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Tethering is sharing the Internet connection of a mobile device with a laptop or computer. In short, a smartphone acts as a wireless access point for other devices. Most modern smartphones support this feature. Although, it usually comes with an extra monthly cost and data limitations. In these cases, exceeding the data cap will result in additional fees. Therefore, using tethering works well for those who are casual bandwidth users.

It’s important to know how much those other devices use the Internet, because they can easily rack up additional fees. However, mobile providers have a solution to this problem. They provide Internet services through WiFi Hotspots.

WiFi Hotspots

Mobile providers have services for other devices without tethering to a smartphone. WiFi Hotspots provide Internet access through a router. Connectivity and setup is similar to cable providers except a coaxial connection isn’t required. The key difference is that Internet access is available as long as there is coverage by the mobile provider.

Tiny House Internet Access

Depending on the plan, hotspots have additional monthly fees. Plans will vary from a set amount of bandwidth to unlimited data per month. In short, hotspots are a good option for those who have other devices and move around frequently.

Sharing Internet Access

The easiest and most affordable option is to share a connection with the permission of the homeowner. This only works if the tiny house shares the property with a traditional home. All that’s necessary is to connect through a wireless access point, or run a cables from the house to the tiny house.

Free Internet
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However, it’s important to read the Internet provider’s terms of service. They may not allow a customers to share a connection. By doing so, the homeowner may be violating the terms of service.

My Tiny House Internet

While my tiny house is currently beside my garage, I access the Internet by sharing my home’s WiFi. Thankfully, I do have permission from the homeowner (me). However, when the tiny house is on the road, I’ll need to rely on another means to access the Internet. In these cases, I will tether my IoT devices and laptop through my smartphone using my mobile data plan.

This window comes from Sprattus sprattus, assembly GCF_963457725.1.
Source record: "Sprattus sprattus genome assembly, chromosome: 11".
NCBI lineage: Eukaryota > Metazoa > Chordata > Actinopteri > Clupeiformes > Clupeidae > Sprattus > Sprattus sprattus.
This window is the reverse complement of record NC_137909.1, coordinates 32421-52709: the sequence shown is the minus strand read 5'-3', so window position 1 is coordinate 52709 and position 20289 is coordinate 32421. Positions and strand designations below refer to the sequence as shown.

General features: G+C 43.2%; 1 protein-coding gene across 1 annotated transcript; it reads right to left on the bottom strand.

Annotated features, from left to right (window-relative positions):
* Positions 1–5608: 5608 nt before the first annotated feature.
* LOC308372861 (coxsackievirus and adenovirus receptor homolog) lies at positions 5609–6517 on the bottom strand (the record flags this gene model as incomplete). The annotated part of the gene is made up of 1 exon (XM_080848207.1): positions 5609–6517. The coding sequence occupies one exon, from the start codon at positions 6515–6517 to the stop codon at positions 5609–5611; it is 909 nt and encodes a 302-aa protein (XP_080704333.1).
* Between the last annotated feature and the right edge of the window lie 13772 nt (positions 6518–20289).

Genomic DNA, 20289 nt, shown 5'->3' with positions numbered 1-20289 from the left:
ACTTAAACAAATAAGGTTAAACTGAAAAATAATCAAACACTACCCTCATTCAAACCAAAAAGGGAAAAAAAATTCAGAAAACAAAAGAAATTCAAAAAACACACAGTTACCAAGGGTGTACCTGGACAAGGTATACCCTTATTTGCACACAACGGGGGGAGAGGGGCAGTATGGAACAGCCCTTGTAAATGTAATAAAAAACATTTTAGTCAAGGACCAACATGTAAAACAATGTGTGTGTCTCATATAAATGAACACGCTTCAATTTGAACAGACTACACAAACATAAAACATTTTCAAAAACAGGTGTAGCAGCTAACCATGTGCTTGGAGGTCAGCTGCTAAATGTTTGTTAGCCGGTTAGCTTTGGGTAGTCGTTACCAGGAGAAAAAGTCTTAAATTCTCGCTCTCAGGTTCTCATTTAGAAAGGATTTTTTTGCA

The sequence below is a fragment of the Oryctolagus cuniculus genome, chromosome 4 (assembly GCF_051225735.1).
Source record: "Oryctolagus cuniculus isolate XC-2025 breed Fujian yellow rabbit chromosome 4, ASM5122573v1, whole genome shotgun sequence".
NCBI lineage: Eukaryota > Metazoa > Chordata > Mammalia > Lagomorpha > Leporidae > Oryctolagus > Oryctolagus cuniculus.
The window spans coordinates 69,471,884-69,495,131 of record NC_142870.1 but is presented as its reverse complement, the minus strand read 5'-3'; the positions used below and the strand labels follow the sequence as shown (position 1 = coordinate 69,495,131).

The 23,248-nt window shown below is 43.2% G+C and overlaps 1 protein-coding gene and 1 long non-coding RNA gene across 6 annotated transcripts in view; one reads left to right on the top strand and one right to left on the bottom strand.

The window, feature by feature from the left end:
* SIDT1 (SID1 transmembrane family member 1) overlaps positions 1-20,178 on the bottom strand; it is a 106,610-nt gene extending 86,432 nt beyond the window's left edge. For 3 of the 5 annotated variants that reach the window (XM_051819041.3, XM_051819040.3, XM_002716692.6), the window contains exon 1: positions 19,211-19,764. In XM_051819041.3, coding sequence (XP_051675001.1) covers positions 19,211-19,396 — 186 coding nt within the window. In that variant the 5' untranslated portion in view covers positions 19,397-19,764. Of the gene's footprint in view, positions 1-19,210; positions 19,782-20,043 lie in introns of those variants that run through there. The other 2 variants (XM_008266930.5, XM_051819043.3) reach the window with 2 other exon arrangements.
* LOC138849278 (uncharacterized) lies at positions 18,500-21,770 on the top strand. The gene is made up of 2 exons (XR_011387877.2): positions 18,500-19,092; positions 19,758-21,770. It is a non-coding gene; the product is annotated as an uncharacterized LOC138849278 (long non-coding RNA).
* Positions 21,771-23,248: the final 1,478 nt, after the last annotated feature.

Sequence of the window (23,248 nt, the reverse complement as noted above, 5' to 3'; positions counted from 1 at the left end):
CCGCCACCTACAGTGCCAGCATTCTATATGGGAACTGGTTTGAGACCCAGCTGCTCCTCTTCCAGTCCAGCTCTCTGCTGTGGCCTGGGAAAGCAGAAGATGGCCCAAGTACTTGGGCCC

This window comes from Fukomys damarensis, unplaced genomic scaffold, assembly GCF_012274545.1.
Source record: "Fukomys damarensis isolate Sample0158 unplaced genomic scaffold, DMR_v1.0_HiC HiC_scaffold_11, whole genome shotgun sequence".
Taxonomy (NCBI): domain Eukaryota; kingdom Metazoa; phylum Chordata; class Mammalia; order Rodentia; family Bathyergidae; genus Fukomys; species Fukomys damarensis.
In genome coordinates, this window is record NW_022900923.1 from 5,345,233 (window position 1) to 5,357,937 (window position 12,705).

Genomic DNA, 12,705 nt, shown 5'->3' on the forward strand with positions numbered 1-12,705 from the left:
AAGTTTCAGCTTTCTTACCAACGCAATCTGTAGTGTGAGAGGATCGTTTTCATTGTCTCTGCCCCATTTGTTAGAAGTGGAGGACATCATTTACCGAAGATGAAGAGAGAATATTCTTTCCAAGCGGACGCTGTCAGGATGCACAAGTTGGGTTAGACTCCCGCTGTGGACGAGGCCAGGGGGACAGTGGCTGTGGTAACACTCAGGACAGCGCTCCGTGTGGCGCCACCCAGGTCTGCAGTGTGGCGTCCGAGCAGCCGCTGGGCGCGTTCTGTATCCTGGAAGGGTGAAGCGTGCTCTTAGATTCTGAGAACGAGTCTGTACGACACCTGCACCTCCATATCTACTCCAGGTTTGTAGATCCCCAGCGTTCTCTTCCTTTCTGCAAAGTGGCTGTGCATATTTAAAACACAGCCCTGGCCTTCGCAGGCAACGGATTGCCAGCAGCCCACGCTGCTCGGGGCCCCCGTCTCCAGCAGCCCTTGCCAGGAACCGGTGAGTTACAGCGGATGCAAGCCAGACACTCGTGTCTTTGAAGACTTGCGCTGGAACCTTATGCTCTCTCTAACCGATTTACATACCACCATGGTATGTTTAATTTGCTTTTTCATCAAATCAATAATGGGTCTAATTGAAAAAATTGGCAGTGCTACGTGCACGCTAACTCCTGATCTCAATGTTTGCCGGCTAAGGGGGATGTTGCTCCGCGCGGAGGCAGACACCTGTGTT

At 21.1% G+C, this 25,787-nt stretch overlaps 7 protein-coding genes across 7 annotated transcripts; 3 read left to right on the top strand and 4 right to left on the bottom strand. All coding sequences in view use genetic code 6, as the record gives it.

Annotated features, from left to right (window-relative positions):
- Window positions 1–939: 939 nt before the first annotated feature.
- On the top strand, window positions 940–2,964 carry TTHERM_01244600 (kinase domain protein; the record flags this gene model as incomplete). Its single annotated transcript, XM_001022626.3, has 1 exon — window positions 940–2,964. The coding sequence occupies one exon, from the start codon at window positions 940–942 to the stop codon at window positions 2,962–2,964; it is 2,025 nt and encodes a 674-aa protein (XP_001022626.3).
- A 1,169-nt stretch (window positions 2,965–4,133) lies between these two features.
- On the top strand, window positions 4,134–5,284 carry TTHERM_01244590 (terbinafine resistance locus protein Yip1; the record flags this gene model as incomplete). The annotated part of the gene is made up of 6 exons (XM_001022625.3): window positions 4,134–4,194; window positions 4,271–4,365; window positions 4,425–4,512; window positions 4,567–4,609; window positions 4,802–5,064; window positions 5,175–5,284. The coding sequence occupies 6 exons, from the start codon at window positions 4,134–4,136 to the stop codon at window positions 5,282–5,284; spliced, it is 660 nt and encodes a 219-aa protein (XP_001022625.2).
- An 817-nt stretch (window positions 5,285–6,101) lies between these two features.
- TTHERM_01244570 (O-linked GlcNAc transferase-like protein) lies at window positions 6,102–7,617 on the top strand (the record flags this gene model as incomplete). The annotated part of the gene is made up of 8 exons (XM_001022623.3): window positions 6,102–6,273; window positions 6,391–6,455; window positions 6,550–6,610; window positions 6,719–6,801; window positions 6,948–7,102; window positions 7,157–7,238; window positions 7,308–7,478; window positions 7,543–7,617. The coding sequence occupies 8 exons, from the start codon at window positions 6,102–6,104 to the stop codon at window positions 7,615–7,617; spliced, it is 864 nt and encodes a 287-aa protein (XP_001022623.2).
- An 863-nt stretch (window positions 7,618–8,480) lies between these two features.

Internet Options for a Tiny House

All the sensors in the tiny house like the webcam, Magic Mirror, and Neurio rely on the Internet to send data. Therefore, I will add a wireless access point that sends the data through a tethered connection on my smartphone.

For now, tethering through my mobile data plan should work fine. If I ever need to expand access, I’ll likely add WiFi Hotspot services through AT&T Wireless.


There are a number of choices available to access the Internet. However, what options are available depends on the individual’s situation. Careful consideration and planning should account how often and where one will access the Internet.

For casual users on the go, or who occasionally stream content, using a mobile data plan works well. However, those who are heavy streamers, gamers, or enjoy cable television may want to look into plans that have unlimited data without any caps. On the other hand, anyone who will be outside mobile and broadband coverage may be limited to satellite services. Fortunately, there are plenty of options available to meet most people’s needs.

The world of access changes frequently, because providers are constantly vying for our business. There may be a plan that’s better and more affordable. Therefore, it’s important to review what providers offer from time to time.